How do I exchange a baton in relay race?
The receiver’s arm should be outstretched and high, positioned at the back of the body. The palm should be facing the passer. The passer will then place the baton in the receiver’s hand while both are running; the receiver will grip it between his or her thumb and forefinger.
What is the exchange zone in a relay?
An exchange zone is designated for exchanging the baton during relay races. It is an area the width of one lane and 20 or 30 meters long.
What type of baton exchange is used for sprint relays?
The running position in the lane and exchange of the baton for each member of the relay team is as follows:
- the first runner carries the baton in the right hand and runs on the inside of the lane.
- the second runner takes the baton in the left hand and runs closer to the outside of the lane.
How many times is the baton exchanged during a relay race?
The initial runner in the 4 x 100 relay begins the race in starting blocks. The next three runners receive the baton via exchanges. The exchange zones are 20 metres long and are preceded by a 10-meter acceleration zone.
What is baton exchange method?
Upsweep, Down-sweep or Push Pass? Here’s a quick review of the 3 common exchanges: Up-sweep – The incoming runner passes the baton up into the outgoing runner’s hand. Downsweep – Receiving arm extended, but hand level is just above hip height.
What is baton exchange Pushpass?
The final method is the “push pass” and this is often favoured as a safe method of baton exchanged. It involves the outgoing runner’s arm being extended with the hand open and the incoming runner vertically placing the baton straight into the open hand.
What is the 10 m zone behind the baton exchange zone?
The acceleration zone
The acceleration zone is a 10 meter segment—designated through a small triangle behind the exchange zone—where an outgoing runner may accelerate before receiving the baton from the incoming runner.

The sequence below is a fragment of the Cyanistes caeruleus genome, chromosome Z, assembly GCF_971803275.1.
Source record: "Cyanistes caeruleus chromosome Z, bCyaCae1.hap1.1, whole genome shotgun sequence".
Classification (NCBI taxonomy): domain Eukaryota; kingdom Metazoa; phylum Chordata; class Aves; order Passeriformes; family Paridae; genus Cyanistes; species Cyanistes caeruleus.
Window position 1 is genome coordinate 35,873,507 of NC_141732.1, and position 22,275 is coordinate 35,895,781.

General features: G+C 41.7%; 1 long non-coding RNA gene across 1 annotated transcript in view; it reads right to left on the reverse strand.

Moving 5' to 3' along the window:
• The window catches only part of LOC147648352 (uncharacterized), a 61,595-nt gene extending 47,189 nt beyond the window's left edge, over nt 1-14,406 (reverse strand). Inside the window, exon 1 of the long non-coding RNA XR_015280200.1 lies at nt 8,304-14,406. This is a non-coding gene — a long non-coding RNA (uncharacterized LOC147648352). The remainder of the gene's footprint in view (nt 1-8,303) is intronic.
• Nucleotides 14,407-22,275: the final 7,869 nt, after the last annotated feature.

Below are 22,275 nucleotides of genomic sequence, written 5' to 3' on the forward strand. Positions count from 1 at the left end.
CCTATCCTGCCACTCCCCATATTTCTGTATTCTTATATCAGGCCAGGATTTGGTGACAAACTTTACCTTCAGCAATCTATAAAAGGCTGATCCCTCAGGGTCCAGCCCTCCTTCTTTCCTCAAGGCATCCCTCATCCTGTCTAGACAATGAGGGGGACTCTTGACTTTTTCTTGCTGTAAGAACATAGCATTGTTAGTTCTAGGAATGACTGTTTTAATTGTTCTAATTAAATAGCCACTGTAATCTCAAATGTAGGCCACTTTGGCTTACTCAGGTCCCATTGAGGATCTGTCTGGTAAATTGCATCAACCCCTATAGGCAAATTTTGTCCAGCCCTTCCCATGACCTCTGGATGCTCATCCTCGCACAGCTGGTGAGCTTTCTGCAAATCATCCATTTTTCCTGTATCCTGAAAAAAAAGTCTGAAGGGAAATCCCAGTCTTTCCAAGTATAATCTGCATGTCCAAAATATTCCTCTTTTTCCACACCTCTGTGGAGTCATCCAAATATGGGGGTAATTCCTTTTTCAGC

What are the two types of baton exchange?
What is Upsweep baton exchange?
The “upsweep” involves the incoming athlete passing the baton upward into the receiving hand. This is a good method for receiving as the hand is in a natural position, but it means that the baton will need to be manipulated before the next handover and this can be difficult for young athletes.
How do you exchange a baton in relay?
Relay Exchange Technique. The incoming runner’s responsibility is to signal the runner and put the baton slightly outside the elbow. The outgoing runner is taught to bring his hand back such that his thumb clips his hip and then open his/her hand. The outgoing runner will grab and snatch the baton from the incoming runner.
How long is the exchange zone in a relay race?
The exchange zones are 20 metres long and are preceded by a 10-meter acceleration zone. The receiver begins running in the acceleration zone but the baton can only be passed within the exchange zone. In the relay, runners do not switch hands when carrying the baton. Therefore, if the first runner holds the baton in the right hand,…
How do you exchange a baton in cross country?
The key to the exchange is that the outgoing athlete is going to reach back and snatch or grab the baton from the incoming runner. The incoming runner is not giving the baton, but rather it is being taken from them.
Which hand do you hold the baton in a relay race?
In the relay, runners do not switch hands when carrying the baton. Therefore, if the first runner holds the baton in the right hand, the second runner will receive the baton in the left hand, the third will receive and carry the baton in the right hand and the final runner will handle it in the left hand.